A new research review from AHRQ suggests that medication therapy management (MTM) has some benefit for a limited number of intermediate and health utilization effects. According to the research review, "Medication Therapy Management Interventions in Outpatient Settings," MTM results in improvement when compared with standard care for some measures of medication adherence and appropriateness, medication dosing, health plan expenditures on medication costs, the odds of hospitalization for patients with diabetes or heart failure and the costs of hospitalization for patients with diabetes. Given the widespread implementation of MTM and the urgent need for actionable information, the report indicates that optimal investments in research require prioritizing research needs and addressing the wide variation in populations and interventions, both within and across studies.
AHRQ's "Guide to Evaluating Health Information Exchange Projects" has been updated and redesigned to help those involved in health information exchange (HIE) projects assess an HIE project and create an evaluation plan. An HIE project evaluation can help an organization provide an assessment of the HIE project's impact on health care, guide data exchange processes and point to barriers or unanticipated consequences of implementing an HIE project. An evaluation can also help assess the longer term clinical and financial impacts of an HIE project and demonstrate return on investment. The guide for HIE projects has six sections to help users through the evaluation process.
The latest issue of AHRQ's Health Care Innovations Exchange features three programs that used innovative strategies to enhance access to testing and treatment for various infections, especially among vulnerable populations. One featured profile describes a sexually transmitted disease prevention program run by the Los Angeles County Department of Health that is targeted to young minority women. The program uses a marketing and outreach campaign to promote the availability of a free, at-home test kit. The campaign includes promotional materials, advertising, a website with online ordering for the free kit, a toll-free telephone number staffed by trained English- and Spanish-speaking workers and direct outreach. At the height of the media campaign for the program, which was launched in June 2009, more than 100 orders for test kits were received daily. Since then, the program has averaged about three requests a day for at-home test kits from the website and toll-free number and about five daily through the outreach program.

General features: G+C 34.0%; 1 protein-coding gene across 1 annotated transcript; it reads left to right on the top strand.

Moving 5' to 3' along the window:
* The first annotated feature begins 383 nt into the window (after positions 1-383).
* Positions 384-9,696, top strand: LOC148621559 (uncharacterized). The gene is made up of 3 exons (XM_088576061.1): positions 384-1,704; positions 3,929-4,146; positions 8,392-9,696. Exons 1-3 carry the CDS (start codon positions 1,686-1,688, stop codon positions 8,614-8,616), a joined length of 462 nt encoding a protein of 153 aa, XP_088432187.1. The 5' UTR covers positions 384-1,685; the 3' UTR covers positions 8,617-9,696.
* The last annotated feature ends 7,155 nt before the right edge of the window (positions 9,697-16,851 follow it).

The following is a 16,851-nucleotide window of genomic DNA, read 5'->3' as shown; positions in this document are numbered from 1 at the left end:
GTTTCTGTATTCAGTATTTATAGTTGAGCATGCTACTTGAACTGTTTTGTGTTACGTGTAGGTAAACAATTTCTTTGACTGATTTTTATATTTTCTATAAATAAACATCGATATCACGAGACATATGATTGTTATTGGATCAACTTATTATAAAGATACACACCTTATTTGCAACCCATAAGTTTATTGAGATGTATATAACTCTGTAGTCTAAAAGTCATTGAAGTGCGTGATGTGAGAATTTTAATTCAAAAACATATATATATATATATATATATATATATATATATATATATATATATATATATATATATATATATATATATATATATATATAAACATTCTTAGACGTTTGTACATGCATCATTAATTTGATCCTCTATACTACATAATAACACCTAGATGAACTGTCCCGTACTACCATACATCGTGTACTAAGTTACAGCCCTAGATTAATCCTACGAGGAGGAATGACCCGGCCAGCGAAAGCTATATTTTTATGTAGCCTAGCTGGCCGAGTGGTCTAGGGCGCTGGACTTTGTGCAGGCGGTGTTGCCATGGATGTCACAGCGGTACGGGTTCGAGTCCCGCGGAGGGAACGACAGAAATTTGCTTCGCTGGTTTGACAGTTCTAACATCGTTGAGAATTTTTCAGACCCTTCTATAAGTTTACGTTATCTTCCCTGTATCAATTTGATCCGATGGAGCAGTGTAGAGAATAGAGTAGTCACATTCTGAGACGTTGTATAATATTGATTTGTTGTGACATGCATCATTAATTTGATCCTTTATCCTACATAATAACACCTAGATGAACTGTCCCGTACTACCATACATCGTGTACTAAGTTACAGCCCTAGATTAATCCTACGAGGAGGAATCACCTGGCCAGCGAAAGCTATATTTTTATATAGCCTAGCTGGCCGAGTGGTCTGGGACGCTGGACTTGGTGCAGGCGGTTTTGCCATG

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Drösler SE, Romano PS, Sundararajan V, et al. How many diagnosis fields are needed to capture safety events in administrative data? Findings and recommendations from the WHO ICD-11 Topic Advisory Group on Quality and Safety. Int J Qual Health Care 2014 Feb;26(1):16-25. Epub 2013 Dec 13. Select to access the abstract on PubMed®.
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Yun H, Xie F, Delzell E, et al. Risk of hospitalised infection in rheumatoid arthritis patients receiving biologics following a previous infection while on treatment with anti-TNF therapy. Ann Rheum Dis 2014 Mar 7 [epub ahead of print]. Select to access the abstract on PubMed®.
Chung S, Panattoni L, Hung D, et al. Why do we observe a limited impact of primary care access measures on clinical quality indicators? J Ambul Care Manage 2014 Apr-Jun;37(2):155-63. Select to access the abstract on PubMed®.
Quigley DD, Elliott MN, Farley DO, et al. Specialties differ in which aspects of doctor communication predict overall physician ratings. J Gen Intern Med 2014 Mar;29(3):447-54. Epub 2013 Oct 26. Select to access the abstract on PubMed®.
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Page originally created December 2014